Government-Backed Anti-Piracy Deal Aims to Disrupt Pirate Site Cash Flow

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The Danish Ministry of Culture and Rights Alliance have brokered an anti-piracy agreement with various key players in the online media world. Under the new deal, Denmark’s biggest media outlets, advertising companies, and payment processors will try to cut off revenue streams to pirate sites. The list of blocked sites remains private but includes some 350 URLs.

cassette tape pirate musicIn recent years, various copyright holder groups have advocated for initiatives to cut off funding to pirate sites.

This “follow-the-money” approach is complex as it requires voluntary cooperation from various third-party services such as payment processors, hosting companies, advertisers, and search engines.

In Denmark, local anti-piracy group Rights Alliance has been working on this issue for several years and this week revealed a breakthrough. Together with the Danish Ministry of Culture, the group announced a new anti-piracy deal.

Anti-Piracy Codex Agreement

The Codex agreement, which is signed by several of Denmark’s biggest media agencies, advertising outfits, payment processors, and industry organizations, expands an earlier initiative that was limited to the advertising industry.

All parties that signed the deal have agreed to ban pirate sites to the best of their abilities. Ideally, this should lead to fewer ads on pirate sites and decreased payment processing options, among other things. How this is achieved will vary from company to company.

The agreement is the result of an initiative by the Ministry of Culture which started in 2013. Through a government-led series of hearings, various key players were brought together, which ultimately led to the cooperation that was announced this week.

Danish Minister of Culture Joy Mogensen is happy with the progress made and hopes it will help put a dent in the ongoing piracy problem.

“It is important that we stand together to ensure that advertisements for legal services and products do not inadvertently end up on illegal websites and in this way indirectly help to finance illegal activities. That is why I am pleased that there is so much support for the Codex agreement from the key digital players,” Mogensen says.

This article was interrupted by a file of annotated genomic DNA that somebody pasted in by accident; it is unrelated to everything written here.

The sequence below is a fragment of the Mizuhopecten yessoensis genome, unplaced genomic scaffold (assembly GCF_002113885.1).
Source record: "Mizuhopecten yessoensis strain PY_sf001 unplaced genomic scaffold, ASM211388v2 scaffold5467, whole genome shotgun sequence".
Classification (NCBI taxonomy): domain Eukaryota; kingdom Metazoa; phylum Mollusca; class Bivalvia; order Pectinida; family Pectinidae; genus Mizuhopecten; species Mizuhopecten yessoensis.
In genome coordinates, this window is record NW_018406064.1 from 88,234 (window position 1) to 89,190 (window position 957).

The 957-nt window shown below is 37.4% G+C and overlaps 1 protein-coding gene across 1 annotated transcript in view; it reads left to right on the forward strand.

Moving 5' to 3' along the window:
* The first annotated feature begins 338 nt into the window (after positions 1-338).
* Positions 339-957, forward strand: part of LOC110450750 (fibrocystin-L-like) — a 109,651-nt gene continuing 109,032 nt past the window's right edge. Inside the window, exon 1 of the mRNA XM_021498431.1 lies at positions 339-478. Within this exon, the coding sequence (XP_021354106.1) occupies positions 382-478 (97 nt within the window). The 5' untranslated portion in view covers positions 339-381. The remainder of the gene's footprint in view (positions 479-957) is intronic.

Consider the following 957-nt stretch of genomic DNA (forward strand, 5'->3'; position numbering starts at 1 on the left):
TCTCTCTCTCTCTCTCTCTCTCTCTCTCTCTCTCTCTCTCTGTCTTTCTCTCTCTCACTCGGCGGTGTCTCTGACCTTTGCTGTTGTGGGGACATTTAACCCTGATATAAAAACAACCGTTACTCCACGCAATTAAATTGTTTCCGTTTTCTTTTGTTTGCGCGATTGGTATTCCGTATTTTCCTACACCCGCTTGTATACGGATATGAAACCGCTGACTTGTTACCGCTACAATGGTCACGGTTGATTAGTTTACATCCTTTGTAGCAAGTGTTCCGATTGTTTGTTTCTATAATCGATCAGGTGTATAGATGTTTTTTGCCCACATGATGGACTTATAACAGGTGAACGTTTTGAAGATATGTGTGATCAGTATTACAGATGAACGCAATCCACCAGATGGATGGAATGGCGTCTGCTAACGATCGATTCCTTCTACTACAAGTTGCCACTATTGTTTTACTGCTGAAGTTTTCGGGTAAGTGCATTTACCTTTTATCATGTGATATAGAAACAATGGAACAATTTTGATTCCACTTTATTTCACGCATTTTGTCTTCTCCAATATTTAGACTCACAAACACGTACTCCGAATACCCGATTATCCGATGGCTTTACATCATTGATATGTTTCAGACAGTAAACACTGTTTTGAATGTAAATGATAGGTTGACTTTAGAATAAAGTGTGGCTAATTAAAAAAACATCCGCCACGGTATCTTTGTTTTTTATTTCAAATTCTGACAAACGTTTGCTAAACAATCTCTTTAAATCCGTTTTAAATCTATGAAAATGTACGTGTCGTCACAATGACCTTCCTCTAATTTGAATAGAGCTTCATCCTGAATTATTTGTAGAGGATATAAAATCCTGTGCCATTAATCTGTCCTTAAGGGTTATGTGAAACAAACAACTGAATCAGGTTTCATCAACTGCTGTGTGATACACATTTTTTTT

Dedicated Anti-Piracy Measures

All signatories agreed to a set of anti-piracy obligations. For example, they will distance themselves from pirate services, implement concrete anti-piracy policies, and block known pirate sites wherever possible.

From the Codex Agreement


The known pirate sites are placed on a “cooperation list” which is intentionally kept secret. In fact, signees are specifically forbidden from sharing it with outsiders.

Unpublished Blocklist

“As a rule, the Cooperation List is not public in its entirety and is only available to those companies who cooperate on the list so that sites with illegal content are not highlighted unnecessarily,” the agreement reads.

TorrentFreak reached out to the Danish Rights Alliance to get some more context. Unsurprisingly, the group couldn’t share the full blocklist but director Maria Fredenslund informed us that it contains roughly 350 URLs including,, as well as the defunct site.

These URLs are based on Danish site-blocking orders, issued by local courts. However, the Rights Alliance would like to see it expanded in the future. For example, sites can be added based on set criteria, similar to WIPO’s piracy blacklist.

“This list is based on dynamic court orders, however, we believe that it is essential to expand with sites which are illegal based on approved criteria – inspired by WIPO’s list,” Fredenslund tells TorrentFreak.

Will It Work?

Time will tell how effective the Codex agreement will be. TorrentFreak reached out to two signees, media and advertising agency OMD and the publishing industry organization Danske Medier, but both said they have no way to directly measure the effects.

Allan Sørensen from Danske Medier says that individual publishers always had the option to block campaigns from illegal sites. However, that wasn’t always easy, as not all ads are separately approved and it’s not always clear what a pirate site is. With the Codex blocklist, this will be easier.

“It’s safe to say that a lot fewer banners from copyright-infringing sites are being shown as a consequence of this initiative and it has greatly improved the efforts needed from publishers and the legal certainty in the matter,” Sørensen says.

While that is certainly true, there are always advertising companies who won’t shy away from pirate sites. Some even seek them out specifically. And on the payment side, some cryptocurrencies are impossible to cut off.

More information on the Codex agreement and other signatories, which also include Microsoft News, Adform, Jubii Media Group, Eurocard, and Xandr, is available on the Rights Alliance website.


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